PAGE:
Photo courtesy of Dlhagi via Wikimedia Commons
A father reaches for his camera in the back of his pocket to capture the candid expressions of him and his two grinning daughters as they sip their homemade hot chocolate.
A teenage girl approaches her bathroom mirror, applies a final coat of mascara, takes a tug at her already revealing blouse and adjusts the angle of her iPhone’s front-screen camera to perfectly capture her face…and assets.
Inevitably, the moral principles of photographic self-portraits are debatable, or as a recent article on Jezebel interprets them, plainly egotistical.
Writer Erin Gloria Ryan believes that selfies are a mechanism our society uses to teach people that physical appearance trumps one’s accomplishments and talents.
“Retaking a photo 12 times until your chin looks right is in no way analogous to asking your boss for a raise. Nor is it the sort of self-promotion that results in anything but a young woman reinforcing the socially-engrained notion that the most valuable thing she has to offer the world is her looks,” wrote Ryan in November 2013.
“If culture were encouraging women to be smart, the word of the year would be ‘diplomie’ and the definition would be ‘a photo of an academic achievement posted to social media.’ ‘Here’s my face!’ is not an accomplishment. Feeling pretty is nice, but goddamn — ‘beauty’ far from the most important thing about being a fully-actualized adult human person.”
Since the publication of Ryan’s piece, a few women in support of the selfie have used social media to advocate what they believe is an invigorating and radical practice.
Jamie Nesbitt Golden and Kate Averett created the #feministselfie hashtag to highlight how radical a selfie can truly be when they showcase someone other than the photoshopped white woman—how they empower people of every race, size and sexual orientation who are often unlikely to be photographed in the media.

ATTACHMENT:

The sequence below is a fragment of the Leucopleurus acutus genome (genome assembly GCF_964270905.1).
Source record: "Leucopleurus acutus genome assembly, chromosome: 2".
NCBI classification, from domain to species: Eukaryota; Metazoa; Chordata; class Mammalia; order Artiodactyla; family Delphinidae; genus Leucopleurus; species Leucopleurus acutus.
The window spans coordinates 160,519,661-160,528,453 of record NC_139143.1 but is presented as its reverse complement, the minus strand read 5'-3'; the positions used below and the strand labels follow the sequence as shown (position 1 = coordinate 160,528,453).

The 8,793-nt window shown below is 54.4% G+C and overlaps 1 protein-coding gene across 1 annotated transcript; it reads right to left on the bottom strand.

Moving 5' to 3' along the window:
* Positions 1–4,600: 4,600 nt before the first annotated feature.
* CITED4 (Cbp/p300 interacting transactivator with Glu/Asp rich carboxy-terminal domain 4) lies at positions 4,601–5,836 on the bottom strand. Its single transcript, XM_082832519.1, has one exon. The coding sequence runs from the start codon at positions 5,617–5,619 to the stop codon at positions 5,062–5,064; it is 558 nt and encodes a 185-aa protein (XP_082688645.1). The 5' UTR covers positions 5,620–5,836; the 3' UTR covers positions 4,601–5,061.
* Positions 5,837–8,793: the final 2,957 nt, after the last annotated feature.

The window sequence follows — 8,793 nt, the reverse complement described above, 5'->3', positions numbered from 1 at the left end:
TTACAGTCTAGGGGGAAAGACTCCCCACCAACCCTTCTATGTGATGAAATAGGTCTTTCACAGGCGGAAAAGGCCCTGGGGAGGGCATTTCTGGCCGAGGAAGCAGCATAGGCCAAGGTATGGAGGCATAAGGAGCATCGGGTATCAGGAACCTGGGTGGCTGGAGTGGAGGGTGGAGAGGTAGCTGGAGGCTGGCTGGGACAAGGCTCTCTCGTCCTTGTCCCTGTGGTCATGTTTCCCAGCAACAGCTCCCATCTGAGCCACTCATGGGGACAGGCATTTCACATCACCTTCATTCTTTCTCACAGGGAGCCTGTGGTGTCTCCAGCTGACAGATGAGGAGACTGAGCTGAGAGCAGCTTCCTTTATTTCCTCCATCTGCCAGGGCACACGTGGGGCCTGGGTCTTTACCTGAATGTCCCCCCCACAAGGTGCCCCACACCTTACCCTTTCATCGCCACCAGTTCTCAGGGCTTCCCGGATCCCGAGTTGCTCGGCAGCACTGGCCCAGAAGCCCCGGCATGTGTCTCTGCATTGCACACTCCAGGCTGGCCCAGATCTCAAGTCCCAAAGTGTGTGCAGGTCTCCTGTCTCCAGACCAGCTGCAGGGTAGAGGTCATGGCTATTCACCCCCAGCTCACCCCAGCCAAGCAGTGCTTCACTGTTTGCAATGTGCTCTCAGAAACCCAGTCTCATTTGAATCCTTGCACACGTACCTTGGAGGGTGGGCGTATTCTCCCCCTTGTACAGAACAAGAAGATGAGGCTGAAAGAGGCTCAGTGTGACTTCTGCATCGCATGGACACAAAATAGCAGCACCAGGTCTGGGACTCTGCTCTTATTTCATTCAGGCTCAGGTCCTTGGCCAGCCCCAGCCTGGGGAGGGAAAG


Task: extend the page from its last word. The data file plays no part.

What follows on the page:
Writer Veronica Arreola took Golden and Averett’s movement a step further when she created the #365feministselfie, a hashtag that encourages women to post a photo of themselves to Flickr, Facebook, Twitter or Instagram everyday of 2014.
Although taking pictures of oneself everyday may seem daunting, Arreola simply strives to get people to become comfortable in their own skin. Her goal isn’t for people to “become Paris Hilton” as she writes, but for people to not recoil from their reflection either.
After battling numerous insecurities, Arreola discovered that the little things that bothered her about herself diminished the more she faced them, and thus began a 365-day personal photo project in 2008.
“The hardest part of being in the media is dealing with your own image. I use to hate how I sounded, then I did a lot of radio and I listened to it. I hated how I looked on TV, but I did that and felt more comfortable. And the same for photos,” wrote Arreola on her blog, Viva La Feminista. “After that 365 project, I don’t love how I look, but I am far more comfortable saying, ‘I look good today. I look good in this outfit.’ This has helped me immensely as I have gained a lot of weight during the stress of graduate school.”
Arreola hopes that the #365feministselfie project will benefit others the way her personal project did and so far, the 2,500 pictures people have posted as apart of the project exemplify just that.
Besides the self-esteem a selfie can provide, Arreola promotes those that illustrate something memorable—a positive selfie, as she calls them. Whether it’s a young girl taking a photo with her cat or a selfie of two old friends going skiing for the first time, she commends any snapshot that captures love.
The #365FeministSelfie visualizes emotion extracted from every moment of 2014—the breathtaking moments, the disheartening moments, and even the indifferent ones. She hopes participants (men and women) will gain a new sense of self-confidence as they are invited to succumb to a raw account of whom they are—and to learn to accept that in its entirety. M